CRANFORD, N.J. — Six more homes in the municipality on or near the Rahway River will be repaired to fix flood damage and elevated to try to prevent it in the future under a contract approved by the township committee at its Jan. 7 meeting.
The vote was the second time the council has selected Millennium Strategies of Morristown for the administration of a grant awarded by the Federal Emergency Management Agency.
The company handled a FEMA grant for similar purposes received by Cranford in 2012. Work began on six homes in 2013 and 2014.
More than 100 more homeowners within the township have applied for grant money since the inception of the FEMA program.
Individuals and families seeking grants are evaluated for “repetitive loss” and “severe repetitive loss,” which are levels of the type of damage. FEMA evaluates whether the project is worthwhile based on its cost/benefit ratio.
During Tropical Storm Irene in 2011, about 1,300 residences — more than 15 percent — in the township received what officials termed “significant” flood damage when the Rahway spilled over its banks and inundated several sections of the township, especially the downtown area. Nearly 200 houses had water up to the first floor. More than a quarter of the residents in the town of fewer than 25,000 lost power.
In a written statement on Jan. 10, Mayor Patrick Giblin praised the program but noted that there is still much progress to be made on resolutions to the issue of flooding in Cranford.
“The home elevations, while helpful to select homeowners, are a Band-Aid to Cranford’s overall flooding problems,” he wrote. “We will continue to push for increased upstream capacity at the Orange reservoir and Lenape Basin. Additionally, recommended USACE projects include channelization at parts of the Rahway River in Cranford.”
Giblin’s statement referenced the U.S. Army Corps of Engineers, which last fall rejected the latest proposed Rahway River flood mitigation plan.
Other officials were grateful that Cranford was selected for help by FEMA, which has allocated just under $1.7 million for homes in the township in this round.
“We’ve applied on a number of occasions and not gotten the award,” township committee member Tom Hannen said on Jan. 10. “This time, we got the award.”
The six homes that have been selected for grant money have been approved for 100 percent of the cost of repairs.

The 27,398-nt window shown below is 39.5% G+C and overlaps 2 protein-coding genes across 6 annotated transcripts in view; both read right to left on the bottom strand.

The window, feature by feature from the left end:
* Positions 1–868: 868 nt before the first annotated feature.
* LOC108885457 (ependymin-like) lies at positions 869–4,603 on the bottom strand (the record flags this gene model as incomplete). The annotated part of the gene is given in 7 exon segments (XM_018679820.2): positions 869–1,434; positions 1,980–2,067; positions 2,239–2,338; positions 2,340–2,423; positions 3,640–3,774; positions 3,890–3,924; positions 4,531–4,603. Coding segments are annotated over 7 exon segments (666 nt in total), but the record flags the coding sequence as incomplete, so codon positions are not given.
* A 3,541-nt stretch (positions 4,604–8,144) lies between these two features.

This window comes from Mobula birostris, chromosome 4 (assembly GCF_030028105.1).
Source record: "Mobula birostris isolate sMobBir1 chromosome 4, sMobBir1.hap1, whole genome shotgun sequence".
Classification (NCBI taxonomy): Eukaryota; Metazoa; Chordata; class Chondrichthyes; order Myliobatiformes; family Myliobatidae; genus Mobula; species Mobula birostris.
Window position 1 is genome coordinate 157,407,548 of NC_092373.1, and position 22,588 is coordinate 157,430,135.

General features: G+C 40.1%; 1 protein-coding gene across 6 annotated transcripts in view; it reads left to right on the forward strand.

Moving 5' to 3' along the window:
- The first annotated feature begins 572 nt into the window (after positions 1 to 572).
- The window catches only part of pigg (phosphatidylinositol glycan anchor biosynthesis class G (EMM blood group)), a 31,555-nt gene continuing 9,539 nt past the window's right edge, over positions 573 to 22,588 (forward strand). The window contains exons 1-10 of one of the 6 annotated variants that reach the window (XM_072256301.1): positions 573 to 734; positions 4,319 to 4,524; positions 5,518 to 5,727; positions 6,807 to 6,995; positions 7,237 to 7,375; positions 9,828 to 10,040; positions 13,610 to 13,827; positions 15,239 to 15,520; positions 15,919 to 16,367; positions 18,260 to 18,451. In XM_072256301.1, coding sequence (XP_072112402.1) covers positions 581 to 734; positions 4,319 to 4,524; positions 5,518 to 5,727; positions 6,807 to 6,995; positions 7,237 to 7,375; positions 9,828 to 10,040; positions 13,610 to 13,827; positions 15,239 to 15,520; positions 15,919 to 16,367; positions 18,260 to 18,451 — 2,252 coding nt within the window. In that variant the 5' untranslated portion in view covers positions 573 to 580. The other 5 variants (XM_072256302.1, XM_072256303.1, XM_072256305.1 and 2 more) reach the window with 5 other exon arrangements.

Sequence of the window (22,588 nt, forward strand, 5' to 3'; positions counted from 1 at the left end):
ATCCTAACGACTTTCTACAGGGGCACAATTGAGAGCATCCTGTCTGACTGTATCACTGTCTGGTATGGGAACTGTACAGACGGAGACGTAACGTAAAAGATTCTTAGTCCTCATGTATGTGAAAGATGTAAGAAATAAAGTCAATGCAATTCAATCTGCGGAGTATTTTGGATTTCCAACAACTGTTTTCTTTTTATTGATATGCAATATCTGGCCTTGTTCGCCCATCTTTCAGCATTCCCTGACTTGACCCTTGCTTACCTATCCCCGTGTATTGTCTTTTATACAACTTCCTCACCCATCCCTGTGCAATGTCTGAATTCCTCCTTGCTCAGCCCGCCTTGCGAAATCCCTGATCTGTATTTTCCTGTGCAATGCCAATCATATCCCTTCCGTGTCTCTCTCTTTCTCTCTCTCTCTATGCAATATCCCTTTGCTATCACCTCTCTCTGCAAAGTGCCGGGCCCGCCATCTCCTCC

“Last time we did this, it was only a 75-percent award,” Hannen said. “So the residents had to come up with 25 percent of the cost.”
In the previous round, 25 percent typically cost homeowners around $50,000.
Cranford began its conversations about grant funding after Irene, which occurred about a year before Tropical Storm Sandy hit.
“What happened was, we were due to start just before Sandy hit,” Hannen said. “Once hurricane Sandy hit, the price, or the cost, to do this work went up significantly, because the firms moved to the Jersey Shore and were doing all of the elevations and building there.
“So, the advantage with this particular brand is it’s 100 percent FEMA funded. You don’t get this all the time, but that’s the way this one came about. Going forward, you don’t know what FEMA’s going to be doing in the future.”
Because of elevation limitations, the zoning board will need to allow height exemptions for homeowners who need to raise their homes to prevent flood damage in the future.
“With elevating it, you eliminate that damage from occurring in the future, so that they don’t have to continue to pay out flood insurance payments,” Hannen said.
While gaining an exemption from the zoning board requires an additional step in the process, all homeowners were granted this exemption last time FEMA granted this award to Cranford residents.
“So, what this does is, because we don’t have someone in-house, we hire an outside grant firm. But then, they’ll administer the grant on our behalf.” Hannen said. “What happened was, those people came to the zoning board and had to apply for an exemption to that. So, the last time around, they were all granted. It’s an additional process they have to go through depending on how tall the house is right now.”